JANE: Yes, that's right. What can I do for you today?
YOU: I wrote Senator Blank on May first, and the letter I received, dated, May 15th, really only told me the status of the bill, not his position on it.
JANE: I'm not familiar with it, could I look it up and perhaps get back to you?
YOU: That won't be necessary, I'll just read a paragraph to you. (Read the guts.)
JANE: Oh, I see. Well, I think the Senator has not taken a position on that yet.
YOU: I'm hoping to convince him to take one (and HERE is the time for a short, sweet sermon). You know, many people like me think: (facts A, B, and C). What do you think we can do to get him to cosponsor this bill? Do you think he needs more information? Would more letters help him/her decide?
JANE: If you have added information, I would be glad to bring it to his/her attention. Or, if added letters come in, I'll be sure to bring them to him/her.


If her boss is really uncommitted, this may push him/her to make a decision, and the easiest justification for a position is "the heat I'm getting from home."


If Jane cuts you off, you should become the nicest, most courteous, pain in the side that ever was. Call back in two weeks. Ask Jane about the mail. Ask when this is coming up.


Put yourself in her shoes. Do you want to have to talk to this person every Thursday? If the only thing that's going to get rid of you is to cosponsor a bill that her boss might wind up voting for anyway, then why not just get him to cosponsor the bill?



If you get no response from the staff, go higher. Every legislator visits his/her state or district often. Perhaps you can schedule a personal appointment at an office near you. If not, find out when there will be a public appearance at a Rotary, Kiwanis, town meeting or other function where you can exchange views. If at that  meeting, the official disagrees, you can ask, "If we provide information that shows your position might not be as factual as you have been told, would you consider supporting us?" Public officials can't say "no" to that.



If you can get an appointment with your Representative/Senator, it helps to bring a one-page memo outlining your views, or a copy of your letter(s) to leave. If you belong to an organization working on this issue, call its headquarters and request fact sheets/reference material. They'll want to help you be the best lobbyist you can be during that meeting.


Take a knowledgeable friend or two to show more constituent support. Be sure to thank the legislator for his/her time. Keep the spiel short and sweet. Ask if and how you can help the official move in your direction. Ask if more letters help? Ask if you could meet with him/her again in a month or so. That'll let him know you're not going to go away.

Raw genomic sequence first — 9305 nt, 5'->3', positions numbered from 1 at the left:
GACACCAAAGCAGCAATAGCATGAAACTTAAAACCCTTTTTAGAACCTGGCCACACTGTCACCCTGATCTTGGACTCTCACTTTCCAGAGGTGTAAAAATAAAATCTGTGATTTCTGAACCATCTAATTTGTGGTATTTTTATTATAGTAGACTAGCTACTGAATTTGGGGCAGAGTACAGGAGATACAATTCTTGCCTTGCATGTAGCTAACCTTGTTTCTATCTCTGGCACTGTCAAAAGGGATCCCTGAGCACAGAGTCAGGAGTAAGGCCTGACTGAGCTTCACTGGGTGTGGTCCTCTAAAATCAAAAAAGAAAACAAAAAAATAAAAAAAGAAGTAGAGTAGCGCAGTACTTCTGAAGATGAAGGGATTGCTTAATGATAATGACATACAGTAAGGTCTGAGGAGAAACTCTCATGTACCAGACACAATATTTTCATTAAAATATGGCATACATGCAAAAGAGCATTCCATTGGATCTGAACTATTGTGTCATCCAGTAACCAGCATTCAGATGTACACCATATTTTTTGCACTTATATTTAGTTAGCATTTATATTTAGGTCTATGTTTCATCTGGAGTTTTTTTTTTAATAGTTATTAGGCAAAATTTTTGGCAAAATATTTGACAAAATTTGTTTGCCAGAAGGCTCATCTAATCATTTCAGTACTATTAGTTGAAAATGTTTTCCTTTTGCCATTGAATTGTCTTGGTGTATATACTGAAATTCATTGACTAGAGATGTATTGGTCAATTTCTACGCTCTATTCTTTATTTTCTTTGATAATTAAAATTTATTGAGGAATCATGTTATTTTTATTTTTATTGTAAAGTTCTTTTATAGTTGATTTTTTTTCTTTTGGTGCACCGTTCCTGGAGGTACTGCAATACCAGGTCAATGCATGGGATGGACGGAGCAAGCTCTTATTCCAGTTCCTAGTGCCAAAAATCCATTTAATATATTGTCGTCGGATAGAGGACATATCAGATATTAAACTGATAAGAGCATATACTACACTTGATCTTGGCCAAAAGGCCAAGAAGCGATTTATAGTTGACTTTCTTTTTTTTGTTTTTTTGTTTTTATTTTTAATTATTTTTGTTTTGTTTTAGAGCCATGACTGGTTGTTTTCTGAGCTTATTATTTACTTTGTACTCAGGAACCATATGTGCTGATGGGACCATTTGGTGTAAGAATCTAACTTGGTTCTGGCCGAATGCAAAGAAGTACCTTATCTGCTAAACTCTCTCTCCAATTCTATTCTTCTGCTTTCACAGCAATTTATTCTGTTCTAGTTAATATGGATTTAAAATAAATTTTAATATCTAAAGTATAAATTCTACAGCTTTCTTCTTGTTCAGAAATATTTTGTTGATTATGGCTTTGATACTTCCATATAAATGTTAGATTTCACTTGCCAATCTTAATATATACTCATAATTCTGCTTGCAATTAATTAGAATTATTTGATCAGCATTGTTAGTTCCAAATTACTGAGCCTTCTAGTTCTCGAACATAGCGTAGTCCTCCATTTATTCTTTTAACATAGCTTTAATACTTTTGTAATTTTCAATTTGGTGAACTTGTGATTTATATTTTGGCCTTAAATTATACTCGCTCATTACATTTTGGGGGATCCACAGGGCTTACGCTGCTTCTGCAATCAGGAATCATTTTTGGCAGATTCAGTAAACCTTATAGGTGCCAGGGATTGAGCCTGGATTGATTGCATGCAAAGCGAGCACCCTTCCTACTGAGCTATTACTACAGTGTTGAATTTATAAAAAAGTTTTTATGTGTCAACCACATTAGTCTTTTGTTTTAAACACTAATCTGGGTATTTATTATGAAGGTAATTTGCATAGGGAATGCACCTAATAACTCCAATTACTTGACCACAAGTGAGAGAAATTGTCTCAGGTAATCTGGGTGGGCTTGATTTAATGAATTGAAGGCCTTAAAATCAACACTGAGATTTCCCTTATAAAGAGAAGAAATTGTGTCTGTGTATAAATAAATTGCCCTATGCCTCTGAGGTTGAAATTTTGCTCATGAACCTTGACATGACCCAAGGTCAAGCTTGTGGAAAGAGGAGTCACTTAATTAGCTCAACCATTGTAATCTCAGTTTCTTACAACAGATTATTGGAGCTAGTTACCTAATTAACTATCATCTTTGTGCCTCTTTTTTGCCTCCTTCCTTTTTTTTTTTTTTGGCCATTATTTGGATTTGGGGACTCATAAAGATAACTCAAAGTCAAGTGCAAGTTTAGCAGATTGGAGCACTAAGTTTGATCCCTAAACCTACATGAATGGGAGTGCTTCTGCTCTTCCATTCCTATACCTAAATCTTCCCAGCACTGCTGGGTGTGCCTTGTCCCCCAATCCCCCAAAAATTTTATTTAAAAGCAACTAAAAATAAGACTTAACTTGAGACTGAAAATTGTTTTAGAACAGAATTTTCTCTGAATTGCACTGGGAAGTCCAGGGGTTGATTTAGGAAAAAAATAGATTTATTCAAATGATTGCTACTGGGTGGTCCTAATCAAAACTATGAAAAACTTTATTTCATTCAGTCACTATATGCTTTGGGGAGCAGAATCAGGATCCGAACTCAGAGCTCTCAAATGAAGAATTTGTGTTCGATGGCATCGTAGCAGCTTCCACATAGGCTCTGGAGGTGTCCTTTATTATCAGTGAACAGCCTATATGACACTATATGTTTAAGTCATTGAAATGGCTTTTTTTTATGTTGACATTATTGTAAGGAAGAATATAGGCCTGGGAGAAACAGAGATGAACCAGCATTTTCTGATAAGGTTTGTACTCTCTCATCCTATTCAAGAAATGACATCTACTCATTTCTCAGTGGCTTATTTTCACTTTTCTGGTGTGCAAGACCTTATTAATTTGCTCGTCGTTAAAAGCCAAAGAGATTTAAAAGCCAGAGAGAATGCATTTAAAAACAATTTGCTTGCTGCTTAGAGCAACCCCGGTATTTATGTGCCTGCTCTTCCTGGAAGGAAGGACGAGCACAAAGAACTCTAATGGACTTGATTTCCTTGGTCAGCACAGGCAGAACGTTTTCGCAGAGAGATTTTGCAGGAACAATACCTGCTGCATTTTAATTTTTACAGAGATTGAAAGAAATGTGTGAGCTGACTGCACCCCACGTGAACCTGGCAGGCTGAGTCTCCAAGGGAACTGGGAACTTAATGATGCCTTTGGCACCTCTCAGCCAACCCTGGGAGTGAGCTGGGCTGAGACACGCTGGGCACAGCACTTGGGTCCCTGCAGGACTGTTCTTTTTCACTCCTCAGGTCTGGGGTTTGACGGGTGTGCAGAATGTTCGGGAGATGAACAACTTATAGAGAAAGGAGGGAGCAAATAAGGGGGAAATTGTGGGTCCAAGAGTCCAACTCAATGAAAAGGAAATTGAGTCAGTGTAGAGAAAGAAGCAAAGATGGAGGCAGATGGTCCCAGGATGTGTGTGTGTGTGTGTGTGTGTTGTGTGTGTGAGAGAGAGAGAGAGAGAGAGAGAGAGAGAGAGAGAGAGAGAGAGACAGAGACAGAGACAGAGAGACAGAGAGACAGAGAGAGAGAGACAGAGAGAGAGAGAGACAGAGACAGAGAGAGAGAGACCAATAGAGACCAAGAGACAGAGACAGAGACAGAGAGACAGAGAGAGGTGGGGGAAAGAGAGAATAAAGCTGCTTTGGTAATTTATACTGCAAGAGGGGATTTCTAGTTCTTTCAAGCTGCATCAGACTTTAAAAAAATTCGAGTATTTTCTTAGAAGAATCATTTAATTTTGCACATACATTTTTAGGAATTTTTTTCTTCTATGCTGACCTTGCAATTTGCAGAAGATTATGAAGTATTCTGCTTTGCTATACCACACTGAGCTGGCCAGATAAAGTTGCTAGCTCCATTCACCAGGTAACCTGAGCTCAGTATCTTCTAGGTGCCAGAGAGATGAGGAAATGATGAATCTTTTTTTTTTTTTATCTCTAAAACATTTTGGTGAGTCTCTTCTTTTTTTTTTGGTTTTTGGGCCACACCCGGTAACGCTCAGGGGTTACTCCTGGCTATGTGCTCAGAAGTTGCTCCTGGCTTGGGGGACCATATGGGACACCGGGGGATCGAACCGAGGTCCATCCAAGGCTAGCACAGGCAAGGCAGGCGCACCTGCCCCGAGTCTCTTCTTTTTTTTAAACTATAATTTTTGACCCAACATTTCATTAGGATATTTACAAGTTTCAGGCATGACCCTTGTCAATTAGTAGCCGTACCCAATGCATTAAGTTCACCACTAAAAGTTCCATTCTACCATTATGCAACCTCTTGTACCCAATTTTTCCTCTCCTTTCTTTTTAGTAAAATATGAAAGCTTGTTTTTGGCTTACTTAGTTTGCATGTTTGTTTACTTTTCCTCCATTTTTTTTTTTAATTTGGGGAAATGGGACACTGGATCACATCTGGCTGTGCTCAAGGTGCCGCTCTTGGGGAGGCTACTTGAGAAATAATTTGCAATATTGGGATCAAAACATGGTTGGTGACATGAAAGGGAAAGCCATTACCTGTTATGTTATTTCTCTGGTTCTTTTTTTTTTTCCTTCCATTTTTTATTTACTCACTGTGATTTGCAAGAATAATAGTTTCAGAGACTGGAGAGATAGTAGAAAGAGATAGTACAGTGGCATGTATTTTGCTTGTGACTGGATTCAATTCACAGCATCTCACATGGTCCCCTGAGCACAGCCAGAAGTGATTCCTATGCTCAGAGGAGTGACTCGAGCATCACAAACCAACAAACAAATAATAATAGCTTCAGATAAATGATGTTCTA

Don't get discouraged. Inquiry volume counts, and persistence pays off.

Legislators don't ignore issues that generate lots of mail and calls.


YOU: Well, Jane, would you be able to talk to the Representative/Senator about this in the coming days? Perhaps a decision can be made.

JANE: I do expect to talk to him/her, and I'll mention our conversation.

YOU: I'd appreciate it. Could you give me a call next week or should I call you?
JANE: I'll try to call, and if I don't, please feel free to call me.


Newton's first law of motion -- an object at rest tends to remain at rest -- applies to public policy. Things won't change on their own. It takes many individual contributions to tip the great scales of public affairs in the right direction.


If you follow just half of these instructions, your input will be more sophisticated than 97% of the contacts Congressmen receive. If you follow up on your letter, you're in the top one percent of all voters. Few people get active, so they are the ones who do really count. It's true -- the squeakiest wheels really do get the grease.


* Before you even write that first letter, you might follow a couple easy rules: (a.) The more personalized the letter, the greater the consideration given – this includes clear, handwritten letters; (b.) Talk about only one issue in a given letter; (c.) Threats like “do this or I’ll not vote for you,” or insults like “you’ve got to be stupid not to understand this,” destroy your credibility; (d.) Include an action item like “vote for H.R. 2345,” or “cosponsor S. 678;” (e.) As for a specific response like, “and if you can’t, please let me know your reasons for not doing so.”


©Howard Segermark — No portion of the above may be quoted without full attribution
Segermark Associates is a government relations and association management firm and welcomes inquiries about Washington problemsolving.